Differential geometry has been successfully applied to nonlinear control theory, resulting in geometric control theory which was born in the mid 1960's. Around that same time, differential geometric methods were systematically applied to the formulations of classical mechanics. In the mid 1990's these two areas of research were fused with the result that significant advances were made in the control theory for mechanical systems. This continues to be an active area of research today.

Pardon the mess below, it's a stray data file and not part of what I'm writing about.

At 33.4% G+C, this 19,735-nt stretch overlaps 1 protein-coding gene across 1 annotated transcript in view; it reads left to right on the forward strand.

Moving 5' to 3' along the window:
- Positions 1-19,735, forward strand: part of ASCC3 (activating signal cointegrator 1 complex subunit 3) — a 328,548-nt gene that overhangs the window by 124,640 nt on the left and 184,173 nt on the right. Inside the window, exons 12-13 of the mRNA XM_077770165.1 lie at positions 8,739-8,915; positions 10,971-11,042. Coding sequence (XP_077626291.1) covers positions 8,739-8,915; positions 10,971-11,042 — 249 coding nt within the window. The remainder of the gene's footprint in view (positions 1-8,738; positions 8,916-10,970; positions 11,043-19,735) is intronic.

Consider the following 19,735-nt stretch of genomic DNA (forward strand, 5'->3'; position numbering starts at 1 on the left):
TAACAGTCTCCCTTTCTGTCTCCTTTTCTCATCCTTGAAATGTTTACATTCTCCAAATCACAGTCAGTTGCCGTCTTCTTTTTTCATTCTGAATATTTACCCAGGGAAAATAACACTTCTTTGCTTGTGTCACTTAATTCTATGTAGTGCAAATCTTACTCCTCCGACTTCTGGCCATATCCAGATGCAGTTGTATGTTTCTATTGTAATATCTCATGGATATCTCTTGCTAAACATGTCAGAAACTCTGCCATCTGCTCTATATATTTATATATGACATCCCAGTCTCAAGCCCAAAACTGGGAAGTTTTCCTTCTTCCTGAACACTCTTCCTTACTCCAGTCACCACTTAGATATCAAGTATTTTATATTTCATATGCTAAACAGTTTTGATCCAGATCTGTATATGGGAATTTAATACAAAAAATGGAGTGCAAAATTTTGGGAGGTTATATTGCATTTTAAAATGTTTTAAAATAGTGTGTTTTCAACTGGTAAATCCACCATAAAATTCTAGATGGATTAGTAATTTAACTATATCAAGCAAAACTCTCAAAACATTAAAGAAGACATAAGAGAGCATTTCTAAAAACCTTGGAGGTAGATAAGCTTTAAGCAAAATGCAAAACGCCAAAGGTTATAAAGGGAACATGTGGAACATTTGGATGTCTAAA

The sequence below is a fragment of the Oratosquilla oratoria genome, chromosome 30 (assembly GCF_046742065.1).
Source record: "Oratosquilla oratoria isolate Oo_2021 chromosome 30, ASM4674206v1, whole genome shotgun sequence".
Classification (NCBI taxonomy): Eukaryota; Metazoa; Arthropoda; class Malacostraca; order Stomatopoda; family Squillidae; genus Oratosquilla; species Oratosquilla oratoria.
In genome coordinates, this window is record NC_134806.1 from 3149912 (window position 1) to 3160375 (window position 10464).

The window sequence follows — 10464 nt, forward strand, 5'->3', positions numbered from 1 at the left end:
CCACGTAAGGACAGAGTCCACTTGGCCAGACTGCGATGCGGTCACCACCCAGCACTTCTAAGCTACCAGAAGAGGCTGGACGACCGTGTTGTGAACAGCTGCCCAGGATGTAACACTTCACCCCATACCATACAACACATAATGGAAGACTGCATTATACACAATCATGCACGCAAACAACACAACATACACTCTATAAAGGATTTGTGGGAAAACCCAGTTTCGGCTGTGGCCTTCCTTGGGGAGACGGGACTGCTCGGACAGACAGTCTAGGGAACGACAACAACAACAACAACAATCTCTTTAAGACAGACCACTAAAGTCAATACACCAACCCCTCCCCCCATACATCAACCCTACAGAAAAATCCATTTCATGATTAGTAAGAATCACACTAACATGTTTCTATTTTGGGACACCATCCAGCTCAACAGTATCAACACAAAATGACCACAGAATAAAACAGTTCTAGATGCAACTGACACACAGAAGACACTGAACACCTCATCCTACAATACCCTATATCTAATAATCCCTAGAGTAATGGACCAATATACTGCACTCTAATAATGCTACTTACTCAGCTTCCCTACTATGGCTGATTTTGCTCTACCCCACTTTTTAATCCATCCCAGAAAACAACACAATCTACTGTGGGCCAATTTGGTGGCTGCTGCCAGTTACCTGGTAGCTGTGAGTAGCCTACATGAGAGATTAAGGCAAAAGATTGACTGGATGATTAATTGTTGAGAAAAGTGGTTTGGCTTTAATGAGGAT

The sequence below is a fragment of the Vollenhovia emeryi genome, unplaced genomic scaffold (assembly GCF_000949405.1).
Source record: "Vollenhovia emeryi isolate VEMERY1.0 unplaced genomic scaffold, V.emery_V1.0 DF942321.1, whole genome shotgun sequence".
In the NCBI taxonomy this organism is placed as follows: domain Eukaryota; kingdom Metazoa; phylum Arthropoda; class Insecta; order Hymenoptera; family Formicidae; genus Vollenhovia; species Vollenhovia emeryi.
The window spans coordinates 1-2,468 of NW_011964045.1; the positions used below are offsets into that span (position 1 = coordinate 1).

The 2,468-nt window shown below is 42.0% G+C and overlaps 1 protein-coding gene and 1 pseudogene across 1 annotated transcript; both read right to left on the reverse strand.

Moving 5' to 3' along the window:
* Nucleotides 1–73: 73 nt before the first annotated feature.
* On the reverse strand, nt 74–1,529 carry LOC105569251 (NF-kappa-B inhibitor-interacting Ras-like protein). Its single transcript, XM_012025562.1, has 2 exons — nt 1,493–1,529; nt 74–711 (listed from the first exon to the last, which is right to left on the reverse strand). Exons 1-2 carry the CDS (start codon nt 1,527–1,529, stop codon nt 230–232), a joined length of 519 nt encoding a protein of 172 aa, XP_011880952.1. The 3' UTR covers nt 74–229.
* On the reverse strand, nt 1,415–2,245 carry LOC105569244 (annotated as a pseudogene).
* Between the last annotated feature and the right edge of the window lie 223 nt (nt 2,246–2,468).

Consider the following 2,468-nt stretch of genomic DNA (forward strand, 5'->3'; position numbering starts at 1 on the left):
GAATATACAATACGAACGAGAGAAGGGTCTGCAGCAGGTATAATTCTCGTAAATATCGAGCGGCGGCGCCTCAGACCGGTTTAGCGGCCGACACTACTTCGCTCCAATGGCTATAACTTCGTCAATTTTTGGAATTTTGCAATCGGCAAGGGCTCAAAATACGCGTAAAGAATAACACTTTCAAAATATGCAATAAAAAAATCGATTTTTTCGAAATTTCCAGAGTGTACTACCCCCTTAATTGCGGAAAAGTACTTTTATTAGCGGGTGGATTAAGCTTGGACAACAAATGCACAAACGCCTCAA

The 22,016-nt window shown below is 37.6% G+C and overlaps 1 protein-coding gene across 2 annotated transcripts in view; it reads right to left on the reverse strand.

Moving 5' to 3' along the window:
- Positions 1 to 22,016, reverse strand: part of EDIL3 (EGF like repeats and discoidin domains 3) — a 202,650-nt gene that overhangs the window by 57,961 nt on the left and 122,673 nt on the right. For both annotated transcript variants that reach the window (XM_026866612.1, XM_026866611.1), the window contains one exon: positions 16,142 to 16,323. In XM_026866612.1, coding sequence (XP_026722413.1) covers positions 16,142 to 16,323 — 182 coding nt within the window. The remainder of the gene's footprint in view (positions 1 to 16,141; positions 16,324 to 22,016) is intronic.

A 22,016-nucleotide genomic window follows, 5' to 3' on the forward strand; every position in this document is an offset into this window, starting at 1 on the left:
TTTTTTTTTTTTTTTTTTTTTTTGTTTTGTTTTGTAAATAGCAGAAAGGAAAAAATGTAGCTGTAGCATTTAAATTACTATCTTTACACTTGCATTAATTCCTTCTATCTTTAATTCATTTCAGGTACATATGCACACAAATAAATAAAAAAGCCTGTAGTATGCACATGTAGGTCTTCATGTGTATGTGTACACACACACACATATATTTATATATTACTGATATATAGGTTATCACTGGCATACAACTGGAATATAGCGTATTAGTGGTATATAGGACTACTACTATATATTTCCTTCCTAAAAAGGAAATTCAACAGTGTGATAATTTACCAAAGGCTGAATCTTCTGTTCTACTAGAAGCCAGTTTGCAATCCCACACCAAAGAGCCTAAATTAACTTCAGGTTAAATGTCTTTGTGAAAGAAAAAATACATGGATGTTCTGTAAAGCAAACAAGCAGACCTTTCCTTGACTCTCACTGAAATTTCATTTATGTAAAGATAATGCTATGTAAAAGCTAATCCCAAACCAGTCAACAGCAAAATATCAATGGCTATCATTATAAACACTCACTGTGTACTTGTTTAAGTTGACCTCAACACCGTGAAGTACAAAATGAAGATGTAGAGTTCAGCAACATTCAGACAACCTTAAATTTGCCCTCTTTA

This talk will be a survey of some of the advances in the area. The emphasis will be on the affine connection formulation of mechanics, and the application of this formulation to problems in control theory. The control theoretic problems discussed will include controllability (the study of states reachable, using controls, from an initial state), motion planning (the design of control laws to steer a system from one state to another), and stabilisation (the conversion of an unstable state into a stable state using feedback).

No background in control theory will be assumed.

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Last Updated: Fri Jul 10 09:23:52 2020